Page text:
You never know quite what to expect when you crack open a novel from a new or new to you author. I missed Daniel Cole’s, Ragdoll – so the follow up, Hangman, it’s cast of characters and storyline was totally new to me. When I delved in, there was a a not unfamiliar chill that ran up my spine. I quickly concluded that it was the same chill I felt when I cracked open Thomas Harris’ Red Dragon, the book that first introduced us to the Hannibal Lecter character and the precursor to Silence of the Lambs.
This is not to say that Cole has copped a Lecter-like character as much as to say that he has spun a twisted, psychological thriller that is intricate and engrossing, and is bound to have you guessing every step of the way. Cole does a masterful job of delivering devastatingly unexpected twists. Bodies begin to appear, strung up in very public places, each etched with messages carved into their chests that proclaim “Bait” or “Puppet.” The question gets posited, is the Ragdoll killer back in action or a copycat, or is it a twisted new killer.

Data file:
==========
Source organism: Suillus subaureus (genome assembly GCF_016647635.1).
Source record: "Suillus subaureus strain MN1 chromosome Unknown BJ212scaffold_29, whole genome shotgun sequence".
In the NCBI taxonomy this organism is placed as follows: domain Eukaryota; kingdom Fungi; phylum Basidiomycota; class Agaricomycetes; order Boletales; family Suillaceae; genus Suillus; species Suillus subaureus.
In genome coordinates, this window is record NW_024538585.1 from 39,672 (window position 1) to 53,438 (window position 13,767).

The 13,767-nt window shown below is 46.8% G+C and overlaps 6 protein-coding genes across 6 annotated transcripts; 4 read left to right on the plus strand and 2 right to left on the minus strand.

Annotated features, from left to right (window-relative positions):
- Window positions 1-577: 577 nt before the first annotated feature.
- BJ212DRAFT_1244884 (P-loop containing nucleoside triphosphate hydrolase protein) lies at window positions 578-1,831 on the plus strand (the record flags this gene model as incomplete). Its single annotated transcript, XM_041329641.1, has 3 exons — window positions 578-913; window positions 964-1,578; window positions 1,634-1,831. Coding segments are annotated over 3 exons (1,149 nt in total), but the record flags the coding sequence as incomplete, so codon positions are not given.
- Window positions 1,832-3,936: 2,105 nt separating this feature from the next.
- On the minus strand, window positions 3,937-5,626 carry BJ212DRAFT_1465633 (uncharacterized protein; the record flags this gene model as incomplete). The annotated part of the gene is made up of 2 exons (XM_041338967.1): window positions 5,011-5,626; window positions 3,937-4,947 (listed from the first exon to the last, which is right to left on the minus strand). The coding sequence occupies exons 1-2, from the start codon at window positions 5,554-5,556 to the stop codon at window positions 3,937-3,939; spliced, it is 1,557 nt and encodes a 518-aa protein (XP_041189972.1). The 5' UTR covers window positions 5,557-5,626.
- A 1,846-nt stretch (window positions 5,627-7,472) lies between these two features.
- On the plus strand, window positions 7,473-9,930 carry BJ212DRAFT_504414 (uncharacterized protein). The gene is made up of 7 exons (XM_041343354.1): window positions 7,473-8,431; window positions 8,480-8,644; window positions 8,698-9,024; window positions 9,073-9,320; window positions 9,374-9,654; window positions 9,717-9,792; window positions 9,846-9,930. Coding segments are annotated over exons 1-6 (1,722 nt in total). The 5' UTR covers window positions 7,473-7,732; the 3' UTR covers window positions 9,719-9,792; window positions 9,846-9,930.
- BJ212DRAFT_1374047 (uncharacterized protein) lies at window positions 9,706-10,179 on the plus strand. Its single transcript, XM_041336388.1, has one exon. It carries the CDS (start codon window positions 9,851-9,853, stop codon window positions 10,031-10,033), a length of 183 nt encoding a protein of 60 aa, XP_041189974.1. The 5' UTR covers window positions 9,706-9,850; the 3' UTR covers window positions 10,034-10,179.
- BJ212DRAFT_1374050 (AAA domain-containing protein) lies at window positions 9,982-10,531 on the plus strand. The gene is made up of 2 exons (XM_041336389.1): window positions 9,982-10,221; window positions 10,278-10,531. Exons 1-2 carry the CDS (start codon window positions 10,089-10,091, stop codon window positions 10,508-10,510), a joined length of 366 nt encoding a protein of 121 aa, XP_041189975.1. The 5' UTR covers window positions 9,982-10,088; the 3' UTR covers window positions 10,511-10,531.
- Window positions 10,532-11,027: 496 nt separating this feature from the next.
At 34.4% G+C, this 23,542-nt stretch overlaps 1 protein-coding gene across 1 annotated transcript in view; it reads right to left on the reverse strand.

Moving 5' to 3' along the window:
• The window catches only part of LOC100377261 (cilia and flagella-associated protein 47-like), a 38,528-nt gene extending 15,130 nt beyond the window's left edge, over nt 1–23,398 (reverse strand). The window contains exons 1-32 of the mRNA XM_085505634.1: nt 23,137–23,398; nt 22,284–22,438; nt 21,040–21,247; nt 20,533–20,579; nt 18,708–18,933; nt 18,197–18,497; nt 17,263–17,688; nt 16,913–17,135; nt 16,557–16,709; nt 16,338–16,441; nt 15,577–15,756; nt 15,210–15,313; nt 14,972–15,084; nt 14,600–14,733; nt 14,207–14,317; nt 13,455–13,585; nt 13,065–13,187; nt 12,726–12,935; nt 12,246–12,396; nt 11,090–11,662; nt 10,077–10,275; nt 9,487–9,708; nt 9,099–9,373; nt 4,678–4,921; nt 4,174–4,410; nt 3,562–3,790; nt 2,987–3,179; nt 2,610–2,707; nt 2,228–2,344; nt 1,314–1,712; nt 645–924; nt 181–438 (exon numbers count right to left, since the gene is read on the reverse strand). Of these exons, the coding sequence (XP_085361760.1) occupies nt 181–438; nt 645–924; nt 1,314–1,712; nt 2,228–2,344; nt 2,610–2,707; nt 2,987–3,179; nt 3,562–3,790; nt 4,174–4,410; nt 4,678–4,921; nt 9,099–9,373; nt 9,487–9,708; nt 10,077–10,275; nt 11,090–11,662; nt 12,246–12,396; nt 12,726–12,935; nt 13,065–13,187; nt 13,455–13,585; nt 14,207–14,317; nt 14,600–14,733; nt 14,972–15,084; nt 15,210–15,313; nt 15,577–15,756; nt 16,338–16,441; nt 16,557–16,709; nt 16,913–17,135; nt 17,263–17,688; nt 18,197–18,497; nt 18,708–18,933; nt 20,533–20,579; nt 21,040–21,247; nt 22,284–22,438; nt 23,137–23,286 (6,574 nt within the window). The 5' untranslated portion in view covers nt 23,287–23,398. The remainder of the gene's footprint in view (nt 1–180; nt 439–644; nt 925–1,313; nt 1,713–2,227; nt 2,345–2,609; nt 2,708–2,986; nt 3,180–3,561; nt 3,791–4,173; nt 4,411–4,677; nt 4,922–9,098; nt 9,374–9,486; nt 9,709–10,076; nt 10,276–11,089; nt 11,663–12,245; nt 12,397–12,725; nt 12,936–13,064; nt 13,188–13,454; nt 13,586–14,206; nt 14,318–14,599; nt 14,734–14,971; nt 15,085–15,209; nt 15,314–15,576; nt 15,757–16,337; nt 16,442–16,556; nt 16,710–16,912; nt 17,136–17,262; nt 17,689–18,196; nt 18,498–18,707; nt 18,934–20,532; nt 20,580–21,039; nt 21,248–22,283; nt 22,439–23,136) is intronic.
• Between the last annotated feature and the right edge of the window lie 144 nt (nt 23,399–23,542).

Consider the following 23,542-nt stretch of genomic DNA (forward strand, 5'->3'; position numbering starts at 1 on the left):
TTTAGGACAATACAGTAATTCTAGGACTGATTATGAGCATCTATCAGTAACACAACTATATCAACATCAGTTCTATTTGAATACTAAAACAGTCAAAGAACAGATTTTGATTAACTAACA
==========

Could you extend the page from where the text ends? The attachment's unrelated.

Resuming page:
The carnage soon moves from London to New York City with a kicked up element of terror. Irascible and cranky, Detective Emily Baxter is back in a lead role in the investigation on both sides of the Atlantic. This time she gets paired with a British expat – CIA officer – Rouche, a mysterious character chock full of contradictions and nuances. At points I was convinced that he was behind the growing body count based on his loner quality. Cole plays out just enough of his personal life, to make Rouche to be just the right amount of sympathetic.
The story plays out in twists and turns, has Cole offers up red herrings and wrong turns as to who the master of puppets really is. Things get ratcheted up with each step along the way to the very frantic close. Even experienced mystery solvers and thriller fans will be left second guessing their deductions. Cole even manages to re-bait the hook and the end, for wherever the story is going next.